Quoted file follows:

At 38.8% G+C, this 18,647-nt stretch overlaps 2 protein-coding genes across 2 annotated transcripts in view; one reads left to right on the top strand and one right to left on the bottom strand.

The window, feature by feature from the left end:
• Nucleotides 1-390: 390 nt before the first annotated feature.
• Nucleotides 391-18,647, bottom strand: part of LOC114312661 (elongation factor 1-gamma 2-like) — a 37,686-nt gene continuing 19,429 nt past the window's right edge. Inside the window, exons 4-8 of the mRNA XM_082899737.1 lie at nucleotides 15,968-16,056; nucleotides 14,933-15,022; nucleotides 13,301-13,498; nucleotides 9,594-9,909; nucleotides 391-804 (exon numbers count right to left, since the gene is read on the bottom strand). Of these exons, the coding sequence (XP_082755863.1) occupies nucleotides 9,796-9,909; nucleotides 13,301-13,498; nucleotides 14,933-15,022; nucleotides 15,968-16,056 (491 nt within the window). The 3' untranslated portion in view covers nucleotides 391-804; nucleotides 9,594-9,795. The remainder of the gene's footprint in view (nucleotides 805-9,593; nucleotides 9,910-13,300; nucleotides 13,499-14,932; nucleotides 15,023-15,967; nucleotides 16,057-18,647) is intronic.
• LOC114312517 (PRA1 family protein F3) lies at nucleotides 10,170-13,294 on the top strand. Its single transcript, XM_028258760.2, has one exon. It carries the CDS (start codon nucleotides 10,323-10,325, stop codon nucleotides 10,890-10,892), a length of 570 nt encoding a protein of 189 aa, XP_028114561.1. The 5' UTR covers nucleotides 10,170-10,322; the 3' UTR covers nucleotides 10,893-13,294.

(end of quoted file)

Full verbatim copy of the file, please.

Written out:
At 38.8% G+C, this 18,647-nt stretch overlaps 2 protein-coding genes across 2 annotated transcripts in view; one reads left to right on the top strand and one right to left on the bottom strand.

The window, feature by feature from the left end:
• Nucleotides 1-390: 390 nt before the first annotated feature.
• Nucleotides 391-18,647, bottom strand: part of LOC114312661 (elongation factor 1-gamma 2-like) — a 37,686-nt gene continuing 19,429 nt past the window's right edge. Inside the window, exons 4-8 of the mRNA XM_082899737.1 lie at nucleotides 15,968-16,056; nucleotides 14,933-15,022; nucleotides 13,301-13,498; nucleotides 9,594-9,909; nucleotides 391-804 (exon numbers count right to left, since the gene is read on the bottom strand). Of these exons, the coding sequence (XP_082755863.1) occupies nucleotides 9,796-9,909; nucleotides 13,301-13,498; nucleotides 14,933-15,022; nucleotides 15,968-16,056 (491 nt within the window). The 3' untranslated portion in view covers nucleotides 391-804; nucleotides 9,594-9,795. The remainder of the gene's footprint in view (nucleotides 805-9,593; nucleotides 9,910-13,300; nucleotides 13,499-14,932; nucleotides 15,023-15,967; nucleotides 16,057-18,647) is intronic.
• LOC114312517 (PRA1 family protein F3) lies at nucleotides 10,170-13,294 on the top strand. Its single transcript, XM_028258760.2, has one exon. It carries the CDS (start codon nucleotides 10,323-10,325, stop codon nucleotides 10,890-10,892), a length of 570 nt encoding a protein of 189 aa, XP_028114561.1. The 5' UTR covers nucleotides 10,170-10,322; the 3' UTR covers nucleotides 10,893-13,294.